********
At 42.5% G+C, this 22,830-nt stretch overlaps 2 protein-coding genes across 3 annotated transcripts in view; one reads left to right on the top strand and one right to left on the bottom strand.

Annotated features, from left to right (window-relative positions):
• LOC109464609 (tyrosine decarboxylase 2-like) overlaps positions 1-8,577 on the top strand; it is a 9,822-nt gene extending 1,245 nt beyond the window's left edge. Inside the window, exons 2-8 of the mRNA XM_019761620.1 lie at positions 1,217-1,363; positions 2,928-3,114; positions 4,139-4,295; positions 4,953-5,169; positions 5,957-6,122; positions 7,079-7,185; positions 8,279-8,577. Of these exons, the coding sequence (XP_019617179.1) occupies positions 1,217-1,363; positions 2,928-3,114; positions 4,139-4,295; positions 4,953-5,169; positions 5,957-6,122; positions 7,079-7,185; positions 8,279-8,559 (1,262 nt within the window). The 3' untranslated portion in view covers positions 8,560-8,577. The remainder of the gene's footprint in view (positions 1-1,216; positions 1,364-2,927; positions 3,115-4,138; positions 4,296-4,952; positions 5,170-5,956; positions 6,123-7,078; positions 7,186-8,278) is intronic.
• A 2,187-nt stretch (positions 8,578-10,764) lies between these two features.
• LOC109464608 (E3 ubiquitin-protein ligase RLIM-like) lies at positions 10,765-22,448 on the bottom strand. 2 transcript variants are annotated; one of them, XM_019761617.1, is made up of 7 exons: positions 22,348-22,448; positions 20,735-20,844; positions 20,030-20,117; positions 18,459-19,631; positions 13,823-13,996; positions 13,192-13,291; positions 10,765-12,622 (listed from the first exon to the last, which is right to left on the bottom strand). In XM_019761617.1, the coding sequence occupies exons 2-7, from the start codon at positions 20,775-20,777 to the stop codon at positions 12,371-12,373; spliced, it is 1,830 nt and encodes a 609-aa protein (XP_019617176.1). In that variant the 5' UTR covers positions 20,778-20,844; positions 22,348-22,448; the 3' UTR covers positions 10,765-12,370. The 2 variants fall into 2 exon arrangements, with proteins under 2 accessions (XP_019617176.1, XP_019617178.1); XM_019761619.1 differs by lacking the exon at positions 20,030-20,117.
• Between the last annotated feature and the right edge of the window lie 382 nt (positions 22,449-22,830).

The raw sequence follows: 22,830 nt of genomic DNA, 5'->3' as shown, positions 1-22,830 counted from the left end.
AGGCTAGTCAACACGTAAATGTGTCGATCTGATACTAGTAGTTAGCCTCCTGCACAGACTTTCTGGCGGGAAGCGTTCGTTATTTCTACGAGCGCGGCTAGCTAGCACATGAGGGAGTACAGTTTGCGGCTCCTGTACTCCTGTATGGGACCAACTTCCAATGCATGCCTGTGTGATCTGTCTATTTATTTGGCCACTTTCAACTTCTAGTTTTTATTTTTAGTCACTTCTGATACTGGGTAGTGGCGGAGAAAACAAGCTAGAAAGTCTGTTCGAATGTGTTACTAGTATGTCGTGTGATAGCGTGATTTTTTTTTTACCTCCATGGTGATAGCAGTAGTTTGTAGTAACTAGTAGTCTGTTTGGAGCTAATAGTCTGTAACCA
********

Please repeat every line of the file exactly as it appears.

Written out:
At 42.5% G+C, this 22,830-nt stretch overlaps 2 protein-coding genes across 3 annotated transcripts in view; one reads left to right on the top strand and one right to left on the bottom strand.

Annotated features, from left to right (window-relative positions):
• LOC109464609 (tyrosine decarboxylase 2-like) overlaps positions 1-8,577 on the top strand; it is a 9,822-nt gene extending 1,245 nt beyond the window's left edge. Inside the window, exons 2-8 of the mRNA XM_019761620.1 lie at positions 1,217-1,363; positions 2,928-3,114; positions 4,139-4,295; positions 4,953-5,169; positions 5,957-6,122; positions 7,079-7,185; positions 8,279-8,577. Of these exons, the coding sequence (XP_019617179.1) occupies positions 1,217-1,363; positions 2,928-3,114; positions 4,139-4,295; positions 4,953-5,169; positions 5,957-6,122; positions 7,079-7,185; positions 8,279-8,559 (1,262 nt within the window). The 3' untranslated portion in view covers positions 8,560-8,577. The remainder of the gene's footprint in view (positions 1-1,216; positions 1,364-2,927; positions 3,115-4,138; positions 4,296-4,952; positions 5,170-5,956; positions 6,123-7,078; positions 7,186-8,278) is intronic.
• A 2,187-nt stretch (positions 8,578-10,764) lies between these two features.
• LOC109464608 (E3 ubiquitin-protein ligase RLIM-like) lies at positions 10,765-22,448 on the bottom strand. 2 transcript variants are annotated; one of them, XM_019761617.1, is made up of 7 exons: positions 22,348-22,448; positions 20,735-20,844; positions 20,030-20,117; positions 18,459-19,631; positions 13,823-13,996; positions 13,192-13,291; positions 10,765-12,622 (listed from the first exon to the last, which is right to left on the bottom strand). In XM_019761617.1, the coding sequence occupies exons 2-7, from the start codon at positions 20,775-20,777 to the stop codon at positions 12,371-12,373; spliced, it is 1,830 nt and encodes a 609-aa protein (XP_019617176.1). In that variant the 5' UTR covers positions 20,778-20,844; positions 22,348-22,448; the 3' UTR covers positions 10,765-12,370. The 2 variants fall into 2 exon arrangements, with proteins under 2 accessions (XP_019617176.1, XP_019617178.1); XM_019761619.1 differs by lacking the exon at positions 20,030-20,117.
• Between the last annotated feature and the right edge of the window lie 382 nt (positions 22,449-22,830).

The raw sequence follows: 22,830 nt of genomic DNA, 5'->3' as shown, positions 1-22,830 counted from the left end.
AGGCTAGTCAACACGTAAATGTGTCGATCTGATACTAGTAGTTAGCCTCCTGCACAGACTTTCTGGCGGGAAGCGTTCGTTATTTCTACGAGCGCGGCTAGCTAGCACATGAGGGAGTACAGTTTGCGGCTCCTGTACTCCTGTATGGGACCAACTTCCAATGCATGCCTGTGTGATCTGTCTATTTATTTGGCCACTTTCAACTTCTAGTTTTTATTTTTAGTCACTTCTGATACTGGGTAGTGGCGGAGAAAACAAGCTAGAAAGTCTGTTCGAATGTGTTACTAGTATGTCGTGTGATAGCGTGATTTTTTTTTTACCTCCATGGTGATAGCAGTAGTTTGTAGTAACTAGTAGTCTGTTTGGAGCTAATAGTCTGTAACCA